Joy’s Nemesis

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As I talked to a group of girls last night–one old friend and two new–one of them started talking about the connection between fear and the lack of joy.

I realized that it is true.

Fear chases away joy, in just a whisper of time.

We, white-knuckled, clench imagined control…and joy evaporates.

There are so many fears that run at us and storm our hearts’ gates. They crunch down the doors with solid bolts of facts, worry, despair.

And you know what…maybe we have good reason to be afraid.

If your goal is to stay safe, untouched by pain, hidden from trouble, tucked away from loss, un-torn by loss of people you love–then yes, you have much to fear indeed.

I have to tell you a story–a story that is very, very true.

As a twelve-year-old girl, I was diagnosed with cancer. Lymphoma.

Yes.

That word that carries a host of terror. Cancer. I had it. Inside my body was a wild thing tearing at my seams.

But that is the short part of this story.

Because, you see, a host of prayers went up, and I went to M.D. Anderson where I clutched an oversized teddy bear named Andy and slipped into a hospital gown. They took out a biopsy from my side.

Weeks later, I was declared cancer-free. Doctors claimed to have made a mistake.

Funny thing was…I was okay, then. A little nervous. But I was young and–by some mercy–did not have to take myself to that dark place. I never considered the worst–that cancer kills, and I could be its next prey.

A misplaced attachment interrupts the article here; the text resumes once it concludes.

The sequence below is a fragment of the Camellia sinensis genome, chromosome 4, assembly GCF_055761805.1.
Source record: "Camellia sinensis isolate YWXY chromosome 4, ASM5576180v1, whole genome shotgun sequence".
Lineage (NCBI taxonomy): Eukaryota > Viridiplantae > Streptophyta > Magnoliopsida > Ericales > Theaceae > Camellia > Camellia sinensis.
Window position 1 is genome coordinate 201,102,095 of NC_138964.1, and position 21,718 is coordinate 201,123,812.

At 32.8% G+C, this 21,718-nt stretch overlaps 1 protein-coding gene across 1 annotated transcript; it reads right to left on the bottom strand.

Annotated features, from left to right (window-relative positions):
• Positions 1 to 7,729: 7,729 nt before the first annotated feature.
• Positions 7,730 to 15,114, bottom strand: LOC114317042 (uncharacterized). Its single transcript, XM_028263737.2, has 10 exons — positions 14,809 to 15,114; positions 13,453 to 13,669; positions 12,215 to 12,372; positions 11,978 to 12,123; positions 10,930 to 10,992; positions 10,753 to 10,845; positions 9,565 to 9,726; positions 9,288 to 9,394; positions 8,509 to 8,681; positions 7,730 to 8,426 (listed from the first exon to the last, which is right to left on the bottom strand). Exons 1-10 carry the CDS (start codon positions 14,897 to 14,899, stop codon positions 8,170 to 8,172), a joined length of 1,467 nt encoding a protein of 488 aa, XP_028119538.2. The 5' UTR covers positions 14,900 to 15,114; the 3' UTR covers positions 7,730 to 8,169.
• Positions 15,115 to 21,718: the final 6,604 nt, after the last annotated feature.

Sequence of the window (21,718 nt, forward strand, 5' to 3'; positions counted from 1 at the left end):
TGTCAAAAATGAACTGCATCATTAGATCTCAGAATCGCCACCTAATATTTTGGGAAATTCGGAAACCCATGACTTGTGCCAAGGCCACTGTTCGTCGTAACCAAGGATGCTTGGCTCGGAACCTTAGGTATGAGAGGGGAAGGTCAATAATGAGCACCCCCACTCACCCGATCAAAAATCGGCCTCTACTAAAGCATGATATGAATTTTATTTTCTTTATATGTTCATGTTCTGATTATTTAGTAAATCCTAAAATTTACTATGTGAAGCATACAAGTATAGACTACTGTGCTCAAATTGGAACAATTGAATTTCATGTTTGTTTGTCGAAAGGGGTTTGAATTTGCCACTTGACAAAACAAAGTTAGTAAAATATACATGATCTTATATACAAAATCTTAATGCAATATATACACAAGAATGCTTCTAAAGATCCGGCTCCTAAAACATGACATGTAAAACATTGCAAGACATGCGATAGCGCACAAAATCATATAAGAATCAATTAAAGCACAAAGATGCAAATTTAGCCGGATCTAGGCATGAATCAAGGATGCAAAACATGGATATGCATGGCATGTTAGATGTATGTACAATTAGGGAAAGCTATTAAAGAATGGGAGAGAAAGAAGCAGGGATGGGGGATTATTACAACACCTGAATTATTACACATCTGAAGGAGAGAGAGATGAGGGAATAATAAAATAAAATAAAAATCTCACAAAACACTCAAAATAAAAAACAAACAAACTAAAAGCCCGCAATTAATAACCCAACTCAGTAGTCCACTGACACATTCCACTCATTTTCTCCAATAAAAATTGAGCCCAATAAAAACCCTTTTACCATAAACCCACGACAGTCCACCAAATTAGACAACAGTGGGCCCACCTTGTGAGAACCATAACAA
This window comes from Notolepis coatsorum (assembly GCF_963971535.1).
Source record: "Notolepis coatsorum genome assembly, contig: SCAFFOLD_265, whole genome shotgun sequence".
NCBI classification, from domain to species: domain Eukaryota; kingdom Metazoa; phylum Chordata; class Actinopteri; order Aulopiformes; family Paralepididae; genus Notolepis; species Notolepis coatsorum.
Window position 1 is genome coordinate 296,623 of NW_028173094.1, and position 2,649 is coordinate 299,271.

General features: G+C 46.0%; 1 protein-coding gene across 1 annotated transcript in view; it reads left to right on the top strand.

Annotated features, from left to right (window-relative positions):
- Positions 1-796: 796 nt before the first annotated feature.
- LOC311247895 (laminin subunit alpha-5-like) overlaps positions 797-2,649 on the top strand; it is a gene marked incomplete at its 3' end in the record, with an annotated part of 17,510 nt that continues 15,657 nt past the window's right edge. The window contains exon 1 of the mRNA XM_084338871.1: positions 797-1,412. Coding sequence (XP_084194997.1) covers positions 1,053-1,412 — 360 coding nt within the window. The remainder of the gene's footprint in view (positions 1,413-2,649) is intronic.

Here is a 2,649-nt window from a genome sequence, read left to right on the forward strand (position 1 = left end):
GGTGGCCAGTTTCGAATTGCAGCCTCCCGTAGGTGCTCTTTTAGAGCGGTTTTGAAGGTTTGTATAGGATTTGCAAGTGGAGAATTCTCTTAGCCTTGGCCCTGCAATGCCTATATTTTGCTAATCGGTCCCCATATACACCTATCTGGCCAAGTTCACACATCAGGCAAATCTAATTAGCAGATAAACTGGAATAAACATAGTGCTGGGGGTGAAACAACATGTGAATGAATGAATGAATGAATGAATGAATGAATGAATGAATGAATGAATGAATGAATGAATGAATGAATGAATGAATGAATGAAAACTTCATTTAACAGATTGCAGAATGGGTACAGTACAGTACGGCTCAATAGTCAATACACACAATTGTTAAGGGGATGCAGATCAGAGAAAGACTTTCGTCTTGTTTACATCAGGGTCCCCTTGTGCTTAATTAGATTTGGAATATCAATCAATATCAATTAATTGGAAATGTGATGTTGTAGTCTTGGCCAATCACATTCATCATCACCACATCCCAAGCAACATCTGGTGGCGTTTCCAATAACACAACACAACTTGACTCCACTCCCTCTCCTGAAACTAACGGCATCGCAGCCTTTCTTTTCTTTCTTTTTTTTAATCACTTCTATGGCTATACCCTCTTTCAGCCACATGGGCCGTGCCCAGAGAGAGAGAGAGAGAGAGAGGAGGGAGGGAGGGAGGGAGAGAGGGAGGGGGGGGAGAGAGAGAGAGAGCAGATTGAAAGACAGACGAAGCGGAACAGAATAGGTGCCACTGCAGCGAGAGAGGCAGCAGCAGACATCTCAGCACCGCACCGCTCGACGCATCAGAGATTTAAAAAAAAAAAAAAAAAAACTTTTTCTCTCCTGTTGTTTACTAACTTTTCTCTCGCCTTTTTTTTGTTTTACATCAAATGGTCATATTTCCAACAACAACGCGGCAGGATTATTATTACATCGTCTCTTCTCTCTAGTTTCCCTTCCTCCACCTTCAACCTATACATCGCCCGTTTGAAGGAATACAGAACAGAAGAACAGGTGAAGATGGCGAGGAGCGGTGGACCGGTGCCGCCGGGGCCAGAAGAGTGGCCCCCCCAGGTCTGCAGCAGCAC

But I wasn’t.

I moved on with life–cancer-free and largely untroubled by the experience, except for a tiny puckering scar over my rib cage.

It was several years later that the fear stole back to haunt me.

I had been experiencing strange symptoms in the site near my scar, and the terror suddenly loomed over me.

I. Could. Die.

That terrible disease could creep over me again and…this time it could take me.

The reality of death hit me in the chest and sat there a while. I cried in the quiet dark. I feared.

And then I gave in. Gave over.

In that still moment, I surrendered my future–whether life or death–to the Lord. I shrank from the idea of pain, from the thought of wasting away before the eyes of my family. But I gave that to Him. (Of course, it was His already…I just needed to align my will with His!)

Easy?

Not at all. Desperately, terribly hard.

But there was peace…washing, cleansing peace…

And  wide-open gates of joy.

This was only one of my battles–vivid still in my memory. I’ve felt the paralysis of fear. It seeps deep into your bones, freezes your joints, immobilizes you until you think every scrap of bravery is gone.

Fear is being haunted by possibilities.

Fear is to stop living to keep from dying.

“To love at all is to be vulnerable. Love anything and your heart will be wrung and possibly broken. If you want to make sure of keeping it intact you must give it to no one, not even an animal. Wrap it carefully round with hobbies and little luxuries; avoid all entanglements. Lock it up safe in the casket or coffin of your selfishness. But in that casket, safe, dark, motionless, airless, it will change. It will not be broken; it will become unbreakable, impenetrable, irredeemable. To love is to be vulnerable.” – C.S. Lewis

So…as I was saying above…you might have good reason for fear.

Believing in God doesn’t mean that you’re promised earthly happiness. The pain of this life is inevitable (John 16:33).

How will you handle it?

Because you MUST handle it. Or let it handle you.

You can run out to meet the fear, or let it catch you as you run. But you will meet it, and you will get to know it well.